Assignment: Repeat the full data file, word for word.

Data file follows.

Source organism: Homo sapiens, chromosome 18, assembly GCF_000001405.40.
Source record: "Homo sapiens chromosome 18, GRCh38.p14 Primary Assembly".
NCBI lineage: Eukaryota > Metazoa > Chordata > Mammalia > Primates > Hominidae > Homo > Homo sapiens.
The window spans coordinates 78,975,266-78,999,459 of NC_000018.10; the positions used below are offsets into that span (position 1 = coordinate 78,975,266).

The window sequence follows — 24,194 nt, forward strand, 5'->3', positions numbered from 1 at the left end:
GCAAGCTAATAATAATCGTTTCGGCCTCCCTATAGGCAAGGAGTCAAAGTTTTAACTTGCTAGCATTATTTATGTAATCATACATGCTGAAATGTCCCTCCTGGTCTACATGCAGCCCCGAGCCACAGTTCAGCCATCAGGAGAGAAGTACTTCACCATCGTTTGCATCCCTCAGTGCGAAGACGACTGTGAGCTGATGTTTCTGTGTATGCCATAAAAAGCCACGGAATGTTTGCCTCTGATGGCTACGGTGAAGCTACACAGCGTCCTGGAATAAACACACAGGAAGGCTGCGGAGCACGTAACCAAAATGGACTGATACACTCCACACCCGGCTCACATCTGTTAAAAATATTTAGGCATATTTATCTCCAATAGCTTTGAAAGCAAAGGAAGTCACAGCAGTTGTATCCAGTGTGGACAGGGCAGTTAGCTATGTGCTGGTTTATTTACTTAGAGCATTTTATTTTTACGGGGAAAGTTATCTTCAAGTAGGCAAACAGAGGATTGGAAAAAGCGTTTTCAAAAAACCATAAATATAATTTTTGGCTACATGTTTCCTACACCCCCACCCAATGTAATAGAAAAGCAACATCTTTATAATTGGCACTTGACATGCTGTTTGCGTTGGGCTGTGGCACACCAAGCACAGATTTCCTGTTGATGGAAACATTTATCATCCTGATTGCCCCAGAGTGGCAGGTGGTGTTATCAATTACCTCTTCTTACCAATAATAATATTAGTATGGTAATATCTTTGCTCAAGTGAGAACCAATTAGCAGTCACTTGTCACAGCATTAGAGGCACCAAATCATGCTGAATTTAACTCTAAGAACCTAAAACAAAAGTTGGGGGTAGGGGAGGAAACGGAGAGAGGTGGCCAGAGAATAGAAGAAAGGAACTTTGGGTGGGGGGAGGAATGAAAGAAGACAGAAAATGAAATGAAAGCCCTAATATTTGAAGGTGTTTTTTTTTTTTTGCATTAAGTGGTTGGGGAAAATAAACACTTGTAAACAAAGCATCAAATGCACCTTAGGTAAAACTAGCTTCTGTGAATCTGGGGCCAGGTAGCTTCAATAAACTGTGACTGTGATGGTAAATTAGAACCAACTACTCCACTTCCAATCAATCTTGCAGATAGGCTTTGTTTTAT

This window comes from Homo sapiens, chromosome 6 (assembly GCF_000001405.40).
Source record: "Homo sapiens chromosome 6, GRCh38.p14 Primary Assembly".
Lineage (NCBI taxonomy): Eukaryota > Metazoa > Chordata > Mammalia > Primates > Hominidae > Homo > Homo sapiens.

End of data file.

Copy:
Source organism: Homo sapiens, chromosome 18, assembly GCF_000001405.40.
Source record: "Homo sapiens chromosome 18, GRCh38.p14 Primary Assembly".
NCBI lineage: Eukaryota > Metazoa > Chordata > Mammalia > Primates > Hominidae > Homo > Homo sapiens.
The window spans coordinates 78,975,266-78,999,459 of NC_000018.10; the positions used below are offsets into that span (position 1 = coordinate 78,975,266).

The window sequence follows — 24,194 nt, forward strand, 5'->3', positions numbered from 1 at the left end:
GCAAGCTAATAATAATCGTTTCGGCCTCCCTATAGGCAAGGAGTCAAAGTTTTAACTTGCTAGCATTATTTATGTAATCATACATGCTGAAATGTCCCTCCTGGTCTACATGCAGCCCCGAGCCACAGTTCAGCCATCAGGAGAGAAGTACTTCACCATCGTTTGCATCCCTCAGTGCGAAGACGACTGTGAGCTGATGTTTCTGTGTATGCCATAAAAAGCCACGGAATGTTTGCCTCTGATGGCTACGGTGAAGCTACACAGCGTCCTGGAATAAACACACAGGAAGGCTGCGGAGCACGTAACCAAAATGGACTGATACACTCCACACCCGGCTCACATCTGTTAAAAATATTTAGGCATATTTATCTCCAATAGCTTTGAAAGCAAAGGAAGTCACAGCAGTTGTATCCAGTGTGGACAGGGCAGTTAGCTATGTGCTGGTTTATTTACTTAGAGCATTTTATTTTTACGGGGAAAGTTATCTTCAAGTAGGCAAACAGAGGATTGGAAAAAGCGTTTTCAAAAAACCATAAATATAATTTTTGGCTACATGTTTCCTACACCCCCACCCAATGTAATAGAAAAGCAACATCTTTATAATTGGCACTTGACATGCTGTTTGCGTTGGGCTGTGGCACACCAAGCACAGATTTCCTGTTGATGGAAACATTTATCATCCTGATTGCCCCAGAGTGGCAGGTGGTGTTATCAATTACCTCTTCTTACCAATAATAATATTAGTATGGTAATATCTTTGCTCAAGTGAGAACCAATTAGCAGTCACTTGTCACAGCATTAGAGGCACCAAATCATGCTGAATTTAACTCTAAGAACCTAAAACAAAAGTTGGGGGTAGGGGAGGAAACGGAGAGAGGTGGCCAGAGAATAGAAGAAAGGAACTTTGGGTGGGGGGAGGAATGAAAGAAGACAGAAAATGAAATGAAAGCCCTAATATTTGAAGGTGTTTTTTTTTTTTTGCATTAAGTGGTTGGGGAAAATAAACACTTGTAAACAAAGCATCAAATGCACCTTAGGTAAAACTAGCTTCTGTGAATCTGGGGCCAGGTAGCTTCAATAAACTGTGACTGTGATGGTAAATTAGAACCAACTACTCCACTTCCAATCAATCTTGCAGATAGGCTTTGTTTTAT

This window comes from Homo sapiens, chromosome 6 (assembly GCF_000001405.40).
Source record: "Homo sapiens chromosome 6, GRCh38.p14 Primary Assembly".
Lineage (NCBI taxonomy): Eukaryota > Metazoa > Chordata > Mammalia > Primates > Hominidae > Homo > Homo sapiens.